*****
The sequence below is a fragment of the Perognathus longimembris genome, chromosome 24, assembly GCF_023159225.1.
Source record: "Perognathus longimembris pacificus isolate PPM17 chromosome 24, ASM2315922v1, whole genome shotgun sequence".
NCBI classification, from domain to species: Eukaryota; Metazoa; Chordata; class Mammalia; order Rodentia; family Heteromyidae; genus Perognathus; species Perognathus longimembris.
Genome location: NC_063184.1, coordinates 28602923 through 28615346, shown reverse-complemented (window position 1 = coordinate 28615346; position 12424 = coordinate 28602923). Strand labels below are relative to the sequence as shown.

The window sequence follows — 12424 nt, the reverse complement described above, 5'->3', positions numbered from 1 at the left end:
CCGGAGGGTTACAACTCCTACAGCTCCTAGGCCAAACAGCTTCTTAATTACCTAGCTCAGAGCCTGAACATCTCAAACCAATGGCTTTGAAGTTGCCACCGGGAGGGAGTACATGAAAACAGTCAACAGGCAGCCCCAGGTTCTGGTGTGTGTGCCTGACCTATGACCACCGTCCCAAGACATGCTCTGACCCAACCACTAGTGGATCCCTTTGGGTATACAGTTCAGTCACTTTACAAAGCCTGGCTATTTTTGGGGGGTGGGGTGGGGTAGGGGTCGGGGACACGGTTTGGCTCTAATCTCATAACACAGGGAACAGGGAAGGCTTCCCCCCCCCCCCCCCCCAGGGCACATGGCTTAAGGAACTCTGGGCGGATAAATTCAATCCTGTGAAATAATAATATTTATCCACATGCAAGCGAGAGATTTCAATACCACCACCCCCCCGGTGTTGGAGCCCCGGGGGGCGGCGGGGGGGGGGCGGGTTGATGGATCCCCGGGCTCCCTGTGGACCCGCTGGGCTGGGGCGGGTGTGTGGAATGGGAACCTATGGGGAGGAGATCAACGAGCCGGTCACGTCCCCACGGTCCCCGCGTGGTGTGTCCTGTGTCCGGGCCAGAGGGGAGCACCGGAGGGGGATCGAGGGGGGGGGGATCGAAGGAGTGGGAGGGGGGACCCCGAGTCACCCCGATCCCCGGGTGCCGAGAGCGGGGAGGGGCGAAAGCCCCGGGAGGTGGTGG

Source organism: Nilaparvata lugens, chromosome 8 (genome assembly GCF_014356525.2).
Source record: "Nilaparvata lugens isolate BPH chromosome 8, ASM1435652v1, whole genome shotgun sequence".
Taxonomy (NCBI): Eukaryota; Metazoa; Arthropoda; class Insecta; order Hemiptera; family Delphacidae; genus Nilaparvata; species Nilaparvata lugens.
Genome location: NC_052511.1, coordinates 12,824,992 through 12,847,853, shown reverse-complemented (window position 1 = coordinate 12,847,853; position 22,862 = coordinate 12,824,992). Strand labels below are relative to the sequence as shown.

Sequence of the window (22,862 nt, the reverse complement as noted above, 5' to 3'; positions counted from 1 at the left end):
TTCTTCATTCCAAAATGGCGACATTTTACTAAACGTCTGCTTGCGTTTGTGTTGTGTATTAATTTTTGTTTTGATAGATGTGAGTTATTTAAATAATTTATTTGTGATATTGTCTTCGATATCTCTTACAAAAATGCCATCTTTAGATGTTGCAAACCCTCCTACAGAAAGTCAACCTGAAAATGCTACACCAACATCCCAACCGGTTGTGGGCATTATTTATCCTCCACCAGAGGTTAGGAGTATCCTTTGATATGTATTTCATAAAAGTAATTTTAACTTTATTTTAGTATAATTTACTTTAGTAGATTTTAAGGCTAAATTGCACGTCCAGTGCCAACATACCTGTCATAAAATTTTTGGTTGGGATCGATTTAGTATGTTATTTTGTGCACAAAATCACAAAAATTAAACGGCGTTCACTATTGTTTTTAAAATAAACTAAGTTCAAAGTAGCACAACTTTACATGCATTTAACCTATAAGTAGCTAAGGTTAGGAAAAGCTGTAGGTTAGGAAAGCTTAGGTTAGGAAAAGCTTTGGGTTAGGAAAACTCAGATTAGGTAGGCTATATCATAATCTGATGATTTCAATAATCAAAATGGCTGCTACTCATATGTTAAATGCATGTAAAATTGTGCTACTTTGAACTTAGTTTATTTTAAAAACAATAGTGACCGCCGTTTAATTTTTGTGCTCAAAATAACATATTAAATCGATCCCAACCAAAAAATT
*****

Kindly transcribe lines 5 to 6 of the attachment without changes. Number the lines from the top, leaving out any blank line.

The window sequence follows — 12424 nt, the reverse complement described above, 5'->3', positions numbered from 1 at the left end:
CCGGAGGGTTACAACTCCTACAGCTCCTAGGCCAAACAGCTTCTTAATTACCTAGCTCAGAGCCTGAACATCTCAAACCAATGGCTTTGAAGTTGCCACCGGGAGGGAGTACATGAAAACAGTCAACAGGCAGCCCCAGGTTCTGGTGTGTGTGCCTGACCTATGACCACCGTCCCAAGACATGCTCTGACCCAACCACTAGTGGATCCCTTTGGGTATACAGTTCAGTCACTTTACAAAGCCTGGCTATTTTTGGGGGGTGGGGTGGGGTAGGGGTCGGGGACACGGTTTGGCTCTAATCTCATAACACAGGGAACAGGGAAGGCTTCCCCCCCCCCCCCCCCCAGGGCACATGGCTTAAGGAACTCTGGGCGGATAAATTCAATCCTGTGAAATAATAATATTTATCCACATGCAAGCGAGAGATTTCAATACCACCACCCCCCCGGTGTTGGAGCCCCGGGGGGCGGCGGGGGGGGGGCGGGTTGATGGATCCCCGGGCTCCCTGTGGACCCGCTGGGCTGGGGCGGGTGTGTGGAATGGGAACCTATGGGGAGGAGATCAACGAGCCGGTCACGTCCCCACGGTCCCCGCGTGGTGTGTCCTGTGTCCGGGCCAGAGGGGAGCACCGGAGGGGGATCGAGGGGGGGGGGATCGAAGGAGTGGGAGGGGGGACCCCGAGTCACCCCGATCCCCGGGTGCCGAGAGCGGGGAGGGGCGAAAGCCCCGGGAGGTGGTGG